Pandemic-Proofing Clinical Pedagogy
CALICon 2020 was full of change to meet the new virtual learning reality. The third day included presentations by clinical professors highlighting the difficulties with clinical education for law students stuck at home. As states combat another spike in infections, it is likely that some aspects of remote lawyering will remain in place for the foreseeable future.
Dionne Gonder-Stanley, Clinical Professor from North Carolina Central University School of Law, addressed virtual presentation lawyering skills, like maintaining proper court attire, camera, and body positioning, observing courtroom decorum, and the tech required for virtual lawyering. Professor Gonder-Stanley also noted that the equipment required to run a virtual clinic was a computer with a webcam, microphone, a stable internet connection, and Zoom. Clients would only require a phone to dial into the Zoom meeting.
One way to improve virtual professionalism is by improving hardware beyond internal webcams and minimum laptop requirements. Nothing says unprofessional as a slow internet connection, grainy picture quality, and audio that sounds like it’s coming from an underwater cave. A faster CPU, more RAM, an HD webcam, and a headset with a directional microphone can all drastically improve the presentation quality. Zoom Virtual Backgrounds also require slightly higher computing requirements and add to the professionalism of remote lawyering by eliminating visual distractions in the background. System requirements differ if you generate a virtual background with or without a green screen available. For more information about the system requirements, check out Zoom Backgrounds.
(External webcams allow for higher quality video, with integrated microphone, and allows for varying viewing angles for a more professional presentation.)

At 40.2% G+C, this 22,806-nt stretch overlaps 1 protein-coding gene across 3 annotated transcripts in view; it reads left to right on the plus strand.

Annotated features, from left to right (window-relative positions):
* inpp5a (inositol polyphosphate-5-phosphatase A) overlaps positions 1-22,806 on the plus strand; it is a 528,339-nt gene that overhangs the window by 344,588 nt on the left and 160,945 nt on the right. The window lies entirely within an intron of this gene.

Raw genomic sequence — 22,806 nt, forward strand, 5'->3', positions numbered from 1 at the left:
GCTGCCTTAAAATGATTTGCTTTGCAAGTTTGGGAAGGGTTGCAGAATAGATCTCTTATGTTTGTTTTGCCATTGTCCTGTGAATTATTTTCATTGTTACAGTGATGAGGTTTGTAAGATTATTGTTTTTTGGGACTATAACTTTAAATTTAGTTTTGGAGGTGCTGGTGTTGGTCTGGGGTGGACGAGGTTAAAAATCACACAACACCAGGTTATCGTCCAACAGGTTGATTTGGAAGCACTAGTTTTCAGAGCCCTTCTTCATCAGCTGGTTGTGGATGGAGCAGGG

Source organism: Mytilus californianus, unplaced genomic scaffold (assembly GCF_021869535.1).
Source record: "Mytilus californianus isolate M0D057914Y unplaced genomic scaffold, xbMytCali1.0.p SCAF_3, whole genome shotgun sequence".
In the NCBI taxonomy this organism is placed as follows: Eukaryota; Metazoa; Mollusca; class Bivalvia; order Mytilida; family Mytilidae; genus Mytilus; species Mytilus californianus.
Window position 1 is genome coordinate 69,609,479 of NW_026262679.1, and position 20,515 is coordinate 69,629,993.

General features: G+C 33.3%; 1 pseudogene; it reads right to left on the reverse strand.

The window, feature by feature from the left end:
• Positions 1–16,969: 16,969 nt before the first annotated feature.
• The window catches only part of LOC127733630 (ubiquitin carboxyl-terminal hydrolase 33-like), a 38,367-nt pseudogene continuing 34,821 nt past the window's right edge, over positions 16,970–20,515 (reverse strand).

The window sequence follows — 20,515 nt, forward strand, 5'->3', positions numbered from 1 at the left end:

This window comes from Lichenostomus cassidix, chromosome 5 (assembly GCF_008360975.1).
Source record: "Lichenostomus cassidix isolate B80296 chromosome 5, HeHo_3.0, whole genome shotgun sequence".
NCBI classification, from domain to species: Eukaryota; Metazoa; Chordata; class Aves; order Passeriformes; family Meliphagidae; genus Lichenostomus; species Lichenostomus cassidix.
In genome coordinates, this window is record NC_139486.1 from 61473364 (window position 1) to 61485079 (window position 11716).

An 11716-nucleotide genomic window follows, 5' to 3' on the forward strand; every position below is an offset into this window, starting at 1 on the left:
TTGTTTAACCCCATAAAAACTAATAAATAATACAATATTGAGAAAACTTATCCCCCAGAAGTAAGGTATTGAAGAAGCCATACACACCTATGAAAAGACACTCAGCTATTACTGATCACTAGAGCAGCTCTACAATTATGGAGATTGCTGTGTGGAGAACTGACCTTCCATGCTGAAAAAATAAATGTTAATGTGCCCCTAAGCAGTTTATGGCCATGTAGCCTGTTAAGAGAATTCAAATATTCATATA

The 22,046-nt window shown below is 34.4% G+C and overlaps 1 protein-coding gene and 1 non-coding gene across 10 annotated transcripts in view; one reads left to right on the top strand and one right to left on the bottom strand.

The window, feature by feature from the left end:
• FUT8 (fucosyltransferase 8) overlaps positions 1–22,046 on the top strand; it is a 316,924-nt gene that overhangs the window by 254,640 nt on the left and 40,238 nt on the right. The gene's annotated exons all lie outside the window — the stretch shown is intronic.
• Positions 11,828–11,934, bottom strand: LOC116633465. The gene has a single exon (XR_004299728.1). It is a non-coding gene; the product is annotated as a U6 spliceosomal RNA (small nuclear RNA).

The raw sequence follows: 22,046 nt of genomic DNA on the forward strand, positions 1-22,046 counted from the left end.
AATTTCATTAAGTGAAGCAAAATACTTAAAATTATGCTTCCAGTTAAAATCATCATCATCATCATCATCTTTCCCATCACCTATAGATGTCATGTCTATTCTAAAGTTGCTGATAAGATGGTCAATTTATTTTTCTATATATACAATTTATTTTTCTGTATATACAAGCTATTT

Given the advances in wireless technology, wireless headphones allow free range of movement from longer distances, offer increased battery life, and are less conspicuous, all of which are essential for animated litigators. If combined with an external webcam and podium, presentations can look more like oral arguments in a courtroom, all without leaving the home. Optimized tech would also allow law students to give oral arguments without the appearance of reading from a prepared statement while staring off into their laptop, adding to their professional decorum. While one concern for law schools will be the income inequality of their law students, law schools should make some effort to provide optimized equipment to students in the clinical and pro bono programs, through either a loan or subsidized tech program.
Another great takeaway from the clinical efforts at UNT Dallas College of Law was the virtual justice program, allowing for presentations to a large group of patrons with general legal advice. Zoom allowed students to set up client meetings and mimic the pre-pandemic clinical setting of allowing clients to move from table to table. Another model program was a daylong virtual expungement clinic, allowing students to prepare beforehand and advise clients in a virtual setting.
One key aspect of managing online clinics are the client management systems that allow for remote work. Client management systems offer cloud computing and storage, with some systems even allowing document sharing with non-attorneys. For example, Clio, a cloud-based client management system, allows document sharing with clients and other third parties. Clinical instruction on client management systems familiarizes law students with the nuances of working in a modern law firm environment. However, given the security and privacy risks involved with cloud data and file-sharing of confidential files, this software should be taught before students step foot into the real world of legal practice.
(Clio’s dashboard allows you to share documents with third parties.)
Despite all this, the main hurdle of the pivot to virtual legal clinics was maintaining community engagement. Law schools have traditionally held offices either in the community or on campus to physically connect students to their clients. Since the pandemic hit, this connection has been relegated to online Zoom meetings, telephone conferences, emails, and the good old United States Postal Service for document delivery. While CALICon presented the lack of community engagement as an obstacle, the presenters viewed the lack of physical interaction as a boon for access to justice. For example, UNT Dallas held general legal advice Zoom sessions, which could reach more members of the community than hosting the same meeting in a physical space.
If you would like to check out any of the CALICon sessions on clinics and engagement, you can view this session as well as other sessions on their YouTube channel: https://www.youtube.com/watch?v=oXhGTA7aA9s.